I know this island so the conditions weren’t a surprise. In fact, it was just a few miles from the finish line that a semi ran me off the road by the shipyard last fall. That left me with scars up and down my left side, post-concussion syndrome, and a big hematoma on my left hip that had taken two months to go away. In its place, I’d developed some high hamstring issues on that side that I’m generally able to keep under control – but that “locks up” with hills of any kind. (My hamstring and this course did not get along well.)
My watch beeped mile 20, and I had just stopped to “pop” my hamstring before heading uphill. I looked around for the mile marker to see how I was doing on tangents. There it was, a few feet ahead, lying flat in the brush after being knocked over by the wind -- the 20+mph wind that I was now facing head-on as I climbed the hill. My legs were screaming in rebellion and I couldn’t help but think that this was crazy and I should just pull off the gas and jog it in.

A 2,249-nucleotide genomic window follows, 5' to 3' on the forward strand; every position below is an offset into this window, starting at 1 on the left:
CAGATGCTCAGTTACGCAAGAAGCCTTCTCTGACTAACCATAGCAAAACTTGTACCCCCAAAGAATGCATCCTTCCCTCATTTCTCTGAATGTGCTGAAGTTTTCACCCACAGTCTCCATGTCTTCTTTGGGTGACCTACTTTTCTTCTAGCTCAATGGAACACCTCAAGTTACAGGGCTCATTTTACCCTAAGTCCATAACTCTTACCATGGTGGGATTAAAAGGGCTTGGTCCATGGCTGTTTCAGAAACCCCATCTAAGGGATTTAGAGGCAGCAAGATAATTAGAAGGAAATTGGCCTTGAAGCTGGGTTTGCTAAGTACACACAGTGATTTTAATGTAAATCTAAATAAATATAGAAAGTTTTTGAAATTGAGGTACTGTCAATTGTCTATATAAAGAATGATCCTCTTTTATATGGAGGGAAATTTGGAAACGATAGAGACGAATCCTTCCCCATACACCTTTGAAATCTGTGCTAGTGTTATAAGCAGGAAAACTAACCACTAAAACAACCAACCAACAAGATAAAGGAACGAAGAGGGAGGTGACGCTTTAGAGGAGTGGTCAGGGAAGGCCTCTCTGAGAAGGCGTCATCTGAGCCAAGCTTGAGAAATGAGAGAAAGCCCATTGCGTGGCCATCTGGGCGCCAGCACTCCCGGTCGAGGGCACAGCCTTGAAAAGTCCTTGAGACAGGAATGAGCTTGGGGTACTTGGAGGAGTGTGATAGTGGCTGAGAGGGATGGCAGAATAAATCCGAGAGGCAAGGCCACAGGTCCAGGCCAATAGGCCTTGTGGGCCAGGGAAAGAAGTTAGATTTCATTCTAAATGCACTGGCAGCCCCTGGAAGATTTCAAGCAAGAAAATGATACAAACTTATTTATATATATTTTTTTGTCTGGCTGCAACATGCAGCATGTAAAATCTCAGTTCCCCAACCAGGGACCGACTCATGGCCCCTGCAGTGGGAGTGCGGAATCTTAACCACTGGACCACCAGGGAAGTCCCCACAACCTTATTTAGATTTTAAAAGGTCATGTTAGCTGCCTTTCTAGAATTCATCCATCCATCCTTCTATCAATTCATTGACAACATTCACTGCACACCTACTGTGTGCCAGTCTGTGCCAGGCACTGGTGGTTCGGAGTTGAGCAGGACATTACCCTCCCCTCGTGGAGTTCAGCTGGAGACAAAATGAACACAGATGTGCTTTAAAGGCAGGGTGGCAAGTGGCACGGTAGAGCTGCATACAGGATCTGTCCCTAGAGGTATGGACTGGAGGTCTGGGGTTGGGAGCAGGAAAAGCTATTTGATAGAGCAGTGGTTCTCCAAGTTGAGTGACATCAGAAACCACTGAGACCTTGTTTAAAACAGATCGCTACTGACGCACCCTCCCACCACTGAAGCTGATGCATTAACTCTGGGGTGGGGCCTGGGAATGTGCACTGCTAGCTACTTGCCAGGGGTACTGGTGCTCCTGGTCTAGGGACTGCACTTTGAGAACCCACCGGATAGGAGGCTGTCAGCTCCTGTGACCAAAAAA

But there it was, clear as day in the distance: the shipyard. I had thought it could be poetic to stake my comeback so close to the setback, but now it felt almost masochistic. Then again, I’ve always believed in facing your demons head on – and here I was, literally staring at mine in the midst of my struggle. And I felt that fire.
“I get to win this time,” I said aloud.
I wasn’t sure what that would mean in terms of race time. Normally at this point, I’m constantly doing math in my head: If I can hold X pace for the remaining X miles, then… But I was too far gone even for that. Besides, who knew how many times I’d have to pause to unlock my hamstring? (Answer: 7.)